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I am trying to prove the following fact for a homework assignment in algebraic geometry:

Let R be a local ring, and X a prescheme. Show that there is a one-one correspondence between R-valued points on X and pairs (x, g) of points x on X and local homomorphisms $g: O_{X, x} \to R$.

Now, given f: Spec R -> X, and writing x for f(M) where M is the maximal ideal of R, the induced map on stalks gives us a map $g: O_{X,x} \to R_M = R$. Then it remains to show that given a point x of X and a map $g: O_{X,x} \to R$, that there is a map f: Spec R -> X such that f(M) = x and such that the induced map is g.

I haven't had any luck yet with associating a map f with a given g. Here are my thoughts and some of the things I've tried:

  1. When R is a field, then Spec R has only a single point, and thus the map f is completely determined by where it sends the zero ideal. This induces a local homomorphism from $O_{X,x}$ to k, which is to say that it induces a map from $O_{X,x} / M_x \to k$ since the maximal ideal $M_x$ of $O_{X,x}$ is contained in the kernel of the local homomorphism. Anyway, as long as there is some local homomorphism from $O_{X,x}$ to k, then the map f sending (0) to x is a well-defined morphism. Now, when R is again just a local ring, it seems unlikely that f is completely determined by where it sends M, and I can't see how to work with this.

  2. I've tried extending the map g to a map of sheaves, thinking that maybe from there I'd be able to find my map of preschemes. But here I get a little lost, and I'm not sure how to make it work.

  3. We know a lot about the topology of Spec R, and this forces some properties of X. For example, the only open neighborhood of M in Spec R is the whole space. Therefore, f(Spec R) covers any open neighborhood of f(M). I haven't pursued this way very far yet, as it seems a little further afield.

I just need a little hint to get me going again -- I've been thinking about this one for a while and I can't seem to get unstuck.

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I've given a hint in an answer, but there's a general principle at work here. When you're defining a morphism of (pre)schemes, you usually want to do it by defining morphisms on open affines, which reduces to defining ring morphisms in the opposite direction. It's tempting to try to start off by constructing a map of topological spaces, then a morphism of the appropriate sheaves, but this tends to be intimidating and confusing. –  Charles Staats Nov 9 '10 at 3:16
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Just to second Charles's comment: you may want to imagine first that $X =$ Spec $A$ for some ring $A$, translate everything into ring theoretic terms, and see if you can then solve the problem. Then go back to the scheme-theoretic setting. (As Charles's remarks above and answer below suggest, the problem in fact reduces to the case when $X$ is affine.) –  Matt E Nov 9 '10 at 3:50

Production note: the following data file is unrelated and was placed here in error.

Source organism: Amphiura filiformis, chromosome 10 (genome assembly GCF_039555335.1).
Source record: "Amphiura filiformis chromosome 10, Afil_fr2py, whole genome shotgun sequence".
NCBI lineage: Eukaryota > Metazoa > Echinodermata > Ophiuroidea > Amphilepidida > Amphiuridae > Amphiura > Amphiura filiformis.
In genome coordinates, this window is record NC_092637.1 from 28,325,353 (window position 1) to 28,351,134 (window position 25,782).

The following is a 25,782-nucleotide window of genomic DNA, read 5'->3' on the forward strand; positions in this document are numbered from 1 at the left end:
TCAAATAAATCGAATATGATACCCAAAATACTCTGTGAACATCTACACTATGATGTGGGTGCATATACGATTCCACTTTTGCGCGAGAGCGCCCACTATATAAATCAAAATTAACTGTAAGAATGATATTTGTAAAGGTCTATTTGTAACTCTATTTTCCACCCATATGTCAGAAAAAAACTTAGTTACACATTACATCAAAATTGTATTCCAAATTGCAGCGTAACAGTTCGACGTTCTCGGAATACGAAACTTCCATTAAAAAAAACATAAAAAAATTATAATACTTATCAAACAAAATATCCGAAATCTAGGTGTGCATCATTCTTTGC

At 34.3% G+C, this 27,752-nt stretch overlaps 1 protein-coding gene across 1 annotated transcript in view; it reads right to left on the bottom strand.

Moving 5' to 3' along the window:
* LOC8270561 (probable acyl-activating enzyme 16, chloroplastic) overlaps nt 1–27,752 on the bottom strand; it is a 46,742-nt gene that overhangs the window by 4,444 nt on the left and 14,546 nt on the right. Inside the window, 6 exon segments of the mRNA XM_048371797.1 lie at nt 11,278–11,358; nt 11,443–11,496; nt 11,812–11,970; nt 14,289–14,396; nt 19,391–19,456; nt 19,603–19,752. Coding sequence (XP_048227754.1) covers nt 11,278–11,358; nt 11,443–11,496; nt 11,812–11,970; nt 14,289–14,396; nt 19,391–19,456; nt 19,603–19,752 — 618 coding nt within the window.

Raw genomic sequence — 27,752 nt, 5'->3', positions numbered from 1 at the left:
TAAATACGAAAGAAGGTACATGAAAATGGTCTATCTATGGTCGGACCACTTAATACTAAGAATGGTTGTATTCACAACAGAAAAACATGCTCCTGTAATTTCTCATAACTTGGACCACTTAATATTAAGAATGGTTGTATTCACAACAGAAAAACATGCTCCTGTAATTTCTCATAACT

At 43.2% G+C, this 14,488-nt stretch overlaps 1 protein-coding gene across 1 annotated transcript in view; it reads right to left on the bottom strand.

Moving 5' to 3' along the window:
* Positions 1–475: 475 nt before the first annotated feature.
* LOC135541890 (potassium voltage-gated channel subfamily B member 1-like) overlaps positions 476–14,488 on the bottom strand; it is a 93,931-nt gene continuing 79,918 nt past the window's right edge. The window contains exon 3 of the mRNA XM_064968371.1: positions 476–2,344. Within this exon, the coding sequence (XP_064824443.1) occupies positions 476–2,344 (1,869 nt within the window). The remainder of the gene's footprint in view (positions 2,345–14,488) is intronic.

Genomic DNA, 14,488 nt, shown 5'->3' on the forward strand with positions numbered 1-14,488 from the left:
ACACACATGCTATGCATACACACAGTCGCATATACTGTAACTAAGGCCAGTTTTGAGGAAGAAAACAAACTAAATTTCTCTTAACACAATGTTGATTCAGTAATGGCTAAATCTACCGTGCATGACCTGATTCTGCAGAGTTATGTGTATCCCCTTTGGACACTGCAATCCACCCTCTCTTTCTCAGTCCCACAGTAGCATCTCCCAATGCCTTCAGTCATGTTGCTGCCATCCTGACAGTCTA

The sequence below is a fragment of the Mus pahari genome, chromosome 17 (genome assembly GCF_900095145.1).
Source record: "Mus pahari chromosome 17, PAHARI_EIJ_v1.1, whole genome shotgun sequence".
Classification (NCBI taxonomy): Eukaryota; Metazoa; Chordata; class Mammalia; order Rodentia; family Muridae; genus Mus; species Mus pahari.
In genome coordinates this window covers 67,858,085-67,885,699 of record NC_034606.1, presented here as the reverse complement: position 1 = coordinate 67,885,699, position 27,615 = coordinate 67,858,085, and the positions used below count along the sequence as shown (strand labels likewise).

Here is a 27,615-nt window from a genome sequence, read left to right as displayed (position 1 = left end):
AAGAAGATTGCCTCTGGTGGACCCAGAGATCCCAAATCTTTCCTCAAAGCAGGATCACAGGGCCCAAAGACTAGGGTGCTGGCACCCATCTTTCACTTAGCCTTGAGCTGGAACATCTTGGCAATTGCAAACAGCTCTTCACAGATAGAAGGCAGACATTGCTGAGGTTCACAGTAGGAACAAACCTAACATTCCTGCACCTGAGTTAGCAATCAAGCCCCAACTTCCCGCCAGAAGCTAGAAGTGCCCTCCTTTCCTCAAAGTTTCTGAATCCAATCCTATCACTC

I hadn't realized how useful #3 would be. If U is an open affine neighborhood of f(M), then its preimage is an open neighborhood of M, which must then be Spec R. So Spec R maps into an affine neighborhood U = Spec A, and the problem reduces to the case where X = Spec A, which is not too hard. Thank you both for your help! –  Gabe Cunningham Nov 9 '10 at 16:59
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2 Answers 2

up vote 3 down vote accepted

For any point $x \in X$, there is a canonical morphism $\mathrm{Spec} \mathcal{O}_{X, x} \to X$. To prove this, first take an affine neighborhood of $x$. You may also want to look at the definition of a morphism of locally ringed spaces / schemes, specifically, the requirement on stalks.

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I didn't end up using this fact, but your comments helped, so I'm accepting your answer :) –  Gabe Cunningham Nov 9 '10 at 17:00
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Let $s$ be the special point of $Spec(R)$, i.e. the one which corresponds to the unique maximal ideal of $R$. Then every point $p$ of $Spec(R)$ generalizes to $s$, i.e. $s \in \overline{\{p\}}$. If $f : Spec(R) \to X$ is a continuous map, we thus have $f(s) \in \overline{\{f(p)\}}$, i.e. every open neighborbood of $f(s)$ contains $f(p)$. In other words, if $U$ is an open neighborhood of $f(s)$, the map $f$ actually factors as $Spec(R) \to U \to X$. If $f$ is a morphism of schemes, this is also a factorization in the category of schemes.

Thus a morphism $f : Spec(R) \to X$ mapping $s \mapsto x$ corresponds to a equivalence class of morphisms $Spec(R) \to U$ mapping $s \mapsto x$, where $U$ is an affine open neighboord of $x$. Such a morphism corresponds to a homomorphism $\mathcal{O}_X(U) \to R$, and since we consider equivalence classes, we get a homomorphism $\mathcal{O}_{X,x} \to R$, whose locality corresponds to the condition $s \mapsto x$ above.

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